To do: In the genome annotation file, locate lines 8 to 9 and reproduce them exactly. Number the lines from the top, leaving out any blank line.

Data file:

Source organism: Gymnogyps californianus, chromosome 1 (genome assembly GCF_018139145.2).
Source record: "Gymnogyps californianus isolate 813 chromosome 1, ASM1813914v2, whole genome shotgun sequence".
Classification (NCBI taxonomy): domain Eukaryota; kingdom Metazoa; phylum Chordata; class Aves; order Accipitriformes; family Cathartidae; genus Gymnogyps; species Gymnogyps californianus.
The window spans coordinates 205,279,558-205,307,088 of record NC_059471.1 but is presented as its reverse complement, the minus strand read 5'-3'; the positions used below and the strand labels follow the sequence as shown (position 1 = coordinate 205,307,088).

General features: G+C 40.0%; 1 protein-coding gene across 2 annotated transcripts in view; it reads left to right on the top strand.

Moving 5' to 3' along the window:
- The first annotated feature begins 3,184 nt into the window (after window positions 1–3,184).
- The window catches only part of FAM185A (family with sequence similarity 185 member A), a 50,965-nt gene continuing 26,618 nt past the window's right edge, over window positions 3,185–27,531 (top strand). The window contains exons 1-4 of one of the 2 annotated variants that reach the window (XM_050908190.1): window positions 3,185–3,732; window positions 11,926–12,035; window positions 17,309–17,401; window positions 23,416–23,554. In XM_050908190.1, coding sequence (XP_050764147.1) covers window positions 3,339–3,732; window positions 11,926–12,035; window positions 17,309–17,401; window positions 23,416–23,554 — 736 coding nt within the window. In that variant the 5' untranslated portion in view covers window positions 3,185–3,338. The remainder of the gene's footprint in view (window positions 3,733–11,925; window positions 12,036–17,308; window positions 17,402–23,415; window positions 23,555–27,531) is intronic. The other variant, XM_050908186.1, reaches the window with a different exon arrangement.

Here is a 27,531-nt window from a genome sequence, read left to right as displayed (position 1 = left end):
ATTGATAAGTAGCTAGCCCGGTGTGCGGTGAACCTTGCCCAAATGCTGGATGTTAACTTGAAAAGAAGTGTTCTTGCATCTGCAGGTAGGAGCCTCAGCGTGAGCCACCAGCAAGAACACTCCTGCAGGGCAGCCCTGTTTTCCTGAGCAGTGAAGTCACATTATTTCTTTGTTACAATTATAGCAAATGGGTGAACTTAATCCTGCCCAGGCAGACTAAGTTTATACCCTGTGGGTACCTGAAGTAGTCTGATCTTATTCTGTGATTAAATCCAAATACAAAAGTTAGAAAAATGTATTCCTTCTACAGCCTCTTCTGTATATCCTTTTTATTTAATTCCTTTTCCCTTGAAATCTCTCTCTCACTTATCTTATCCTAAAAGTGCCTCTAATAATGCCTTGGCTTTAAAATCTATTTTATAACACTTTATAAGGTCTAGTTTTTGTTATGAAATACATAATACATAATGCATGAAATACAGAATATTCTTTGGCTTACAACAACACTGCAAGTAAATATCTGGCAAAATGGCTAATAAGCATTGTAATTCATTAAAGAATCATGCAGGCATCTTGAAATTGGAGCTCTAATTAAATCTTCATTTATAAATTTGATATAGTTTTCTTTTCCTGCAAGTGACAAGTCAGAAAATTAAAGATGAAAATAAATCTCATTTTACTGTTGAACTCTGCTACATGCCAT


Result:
- The window catches only part of FAM185A (family with sequence similarity 185 member A), a 50,965-nt gene continuing 26,618 nt past the window's right edge, over window positions 3,185–27,531 (top strand). The window contains exons 1-4 of one of the 2 annotated variants that reach the window (XM_050908190.1): window positions 3,185–3,732; window positions 11,926–12,035; window positions 17,309–17,401; window positions 23,416–23,554. In XM_050908190.1, coding sequence (XP_050764147.1) covers window positions 3,339–3,732; window positions 11,926–12,035; window positions 17,309–17,401; window positions 23,416–23,554 — 736 coding nt within the window. In that variant the 5' untranslated portion in view covers window positions 3,185–3,338. The remainder of the gene's footprint in view (window positions 3,733–11,925; window positions 12,036–17,308; window positions 17,402–23,415; window positions 23,555–27,531) is intronic. The other variant, XM_050908186.1, reaches the window with a different exon arrangement.

Here is a 27,531-nt window from a genome sequence, read left to right as displayed (position 1 = left end):